Even if grammatically there’s only a small difference in aspect, in terms of meaning, there’s an entire world of difference between:
Are you drinking?
Do you drink?
As I’ve pondered on before, we actually don’t really use the verbs to eat or to drink very often, or at least not as often as how we each teach them would lead a learner to expect. To have tends to cover any situation where we could use either. But I was just thinking today how particularly loaded the word (to) drink can be, with its meaning changing a lot depending on the context or the tense we use. Have a look at these examples:
Have you had a drink yet?
How many drinks have you had!?
Have you been drinking?
Would you like something to drink?
I’d like a drink.
I like a drink.
I like to drink.
Do you want a drink?
Do you want to go for a drink?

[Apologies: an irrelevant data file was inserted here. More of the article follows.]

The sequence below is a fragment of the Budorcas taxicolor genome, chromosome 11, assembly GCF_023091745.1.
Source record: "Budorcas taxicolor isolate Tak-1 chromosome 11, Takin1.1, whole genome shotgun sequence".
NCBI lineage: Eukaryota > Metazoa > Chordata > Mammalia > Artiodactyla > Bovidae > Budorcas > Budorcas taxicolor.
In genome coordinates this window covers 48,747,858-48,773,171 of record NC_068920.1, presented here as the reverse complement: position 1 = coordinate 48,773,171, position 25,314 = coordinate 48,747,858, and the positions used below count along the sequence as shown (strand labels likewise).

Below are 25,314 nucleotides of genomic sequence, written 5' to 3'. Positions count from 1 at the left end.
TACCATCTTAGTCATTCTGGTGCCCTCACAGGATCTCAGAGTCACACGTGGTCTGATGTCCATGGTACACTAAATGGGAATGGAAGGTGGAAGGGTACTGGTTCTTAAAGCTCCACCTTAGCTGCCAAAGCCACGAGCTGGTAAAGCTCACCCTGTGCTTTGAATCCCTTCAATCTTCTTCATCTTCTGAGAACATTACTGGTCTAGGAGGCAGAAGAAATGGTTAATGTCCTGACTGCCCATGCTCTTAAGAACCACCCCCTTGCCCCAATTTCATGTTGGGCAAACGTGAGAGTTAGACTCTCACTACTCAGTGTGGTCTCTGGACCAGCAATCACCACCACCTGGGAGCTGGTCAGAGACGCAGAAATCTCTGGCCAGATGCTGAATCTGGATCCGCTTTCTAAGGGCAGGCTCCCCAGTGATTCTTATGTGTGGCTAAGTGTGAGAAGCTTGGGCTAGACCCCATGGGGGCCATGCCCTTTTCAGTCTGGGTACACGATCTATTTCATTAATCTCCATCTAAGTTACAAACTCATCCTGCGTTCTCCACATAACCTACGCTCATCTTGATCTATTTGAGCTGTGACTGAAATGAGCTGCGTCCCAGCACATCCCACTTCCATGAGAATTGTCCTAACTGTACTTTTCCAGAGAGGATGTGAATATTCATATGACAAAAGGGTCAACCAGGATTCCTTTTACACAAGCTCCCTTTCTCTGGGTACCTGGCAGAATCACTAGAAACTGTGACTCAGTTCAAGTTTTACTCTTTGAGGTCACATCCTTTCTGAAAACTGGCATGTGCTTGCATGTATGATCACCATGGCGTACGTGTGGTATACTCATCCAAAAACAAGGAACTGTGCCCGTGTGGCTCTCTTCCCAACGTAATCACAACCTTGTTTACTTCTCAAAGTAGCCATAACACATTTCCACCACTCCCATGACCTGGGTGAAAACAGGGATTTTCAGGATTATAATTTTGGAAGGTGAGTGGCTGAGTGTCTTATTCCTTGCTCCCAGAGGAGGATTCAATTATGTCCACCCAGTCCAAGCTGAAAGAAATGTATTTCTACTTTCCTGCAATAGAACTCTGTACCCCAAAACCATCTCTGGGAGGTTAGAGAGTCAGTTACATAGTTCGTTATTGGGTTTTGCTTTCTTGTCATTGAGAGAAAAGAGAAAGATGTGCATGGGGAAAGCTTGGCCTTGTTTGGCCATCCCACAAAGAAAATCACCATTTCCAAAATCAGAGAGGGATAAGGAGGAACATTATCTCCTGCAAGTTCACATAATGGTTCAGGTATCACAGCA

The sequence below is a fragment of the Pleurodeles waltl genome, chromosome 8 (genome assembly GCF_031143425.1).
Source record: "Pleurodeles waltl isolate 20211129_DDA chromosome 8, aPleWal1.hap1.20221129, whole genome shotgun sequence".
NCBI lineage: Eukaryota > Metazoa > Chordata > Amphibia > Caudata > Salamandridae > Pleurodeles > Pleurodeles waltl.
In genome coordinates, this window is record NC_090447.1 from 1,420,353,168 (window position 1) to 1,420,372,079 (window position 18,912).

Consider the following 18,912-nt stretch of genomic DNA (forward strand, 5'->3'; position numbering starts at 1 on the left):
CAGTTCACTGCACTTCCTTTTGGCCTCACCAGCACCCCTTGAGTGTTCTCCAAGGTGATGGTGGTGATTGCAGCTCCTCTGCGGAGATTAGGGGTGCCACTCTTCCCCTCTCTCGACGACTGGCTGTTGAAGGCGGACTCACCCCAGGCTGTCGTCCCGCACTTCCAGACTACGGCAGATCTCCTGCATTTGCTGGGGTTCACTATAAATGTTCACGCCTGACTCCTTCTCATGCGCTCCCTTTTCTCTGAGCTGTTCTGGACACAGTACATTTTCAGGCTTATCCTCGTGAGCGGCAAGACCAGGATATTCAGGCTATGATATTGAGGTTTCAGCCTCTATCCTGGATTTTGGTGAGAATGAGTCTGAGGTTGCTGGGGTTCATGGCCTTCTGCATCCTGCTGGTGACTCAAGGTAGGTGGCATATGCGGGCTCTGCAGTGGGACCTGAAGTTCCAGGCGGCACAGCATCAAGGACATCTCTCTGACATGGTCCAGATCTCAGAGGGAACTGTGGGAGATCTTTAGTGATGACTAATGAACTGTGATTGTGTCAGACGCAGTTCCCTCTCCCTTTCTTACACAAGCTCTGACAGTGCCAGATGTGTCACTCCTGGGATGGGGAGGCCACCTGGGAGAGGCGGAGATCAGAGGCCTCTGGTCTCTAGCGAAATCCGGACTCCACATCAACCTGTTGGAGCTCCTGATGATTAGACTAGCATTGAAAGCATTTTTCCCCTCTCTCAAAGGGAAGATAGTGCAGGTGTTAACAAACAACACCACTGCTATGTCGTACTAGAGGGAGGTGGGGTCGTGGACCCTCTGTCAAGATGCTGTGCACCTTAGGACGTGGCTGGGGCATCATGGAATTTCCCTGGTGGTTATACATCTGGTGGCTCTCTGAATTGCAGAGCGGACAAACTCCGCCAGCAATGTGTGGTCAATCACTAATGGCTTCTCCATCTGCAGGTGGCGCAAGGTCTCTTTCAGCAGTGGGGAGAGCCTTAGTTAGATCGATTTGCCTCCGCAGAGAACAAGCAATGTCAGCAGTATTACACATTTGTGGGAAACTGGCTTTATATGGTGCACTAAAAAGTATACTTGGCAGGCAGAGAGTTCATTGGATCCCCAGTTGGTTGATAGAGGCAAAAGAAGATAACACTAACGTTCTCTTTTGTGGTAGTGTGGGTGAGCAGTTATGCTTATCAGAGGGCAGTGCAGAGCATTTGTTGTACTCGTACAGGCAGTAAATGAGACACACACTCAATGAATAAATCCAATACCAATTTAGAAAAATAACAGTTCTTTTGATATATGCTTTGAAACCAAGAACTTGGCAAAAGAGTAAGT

He has a drink.
He has a drink with breakfast.
“Where’s John, he’s late!” “He’s drinking…”
Don’t make him laugh, he’s drinking!
I wonder if it says a lot about our relationship with alcohol, that the word drink is so often synonymous with alcohol, or with having alcohol. I mean, no native speaker would ever think that asking Do you drink? could ever mean Do you have coffee or orange juice in the morning, or an occasional glass of water during the day?
I suppose replacing alcohol with drink is a way for people to make their alcohol intake seem more acceptable. It’d be interesting to replace the word drink with alcohol in a lot of common phrases:
Shall we go for some alcohol?
Fancy a quick bit of alcohol after work?
I’d love some alcohol.
It’d certainly make drinking alcohol less socially acceptable. Not that I’ve anything against it. There are few things more pleasant than a cold beer after a long day’s work, or having a couple of pints with good friends. But it’d be interesting to see how attitudes to drinking might change if we had to be more open about it. Lucky then, that the English language gives us the ability to be as subtle as we want to be when we don’t want to be too direct about something. I’ll drink to that.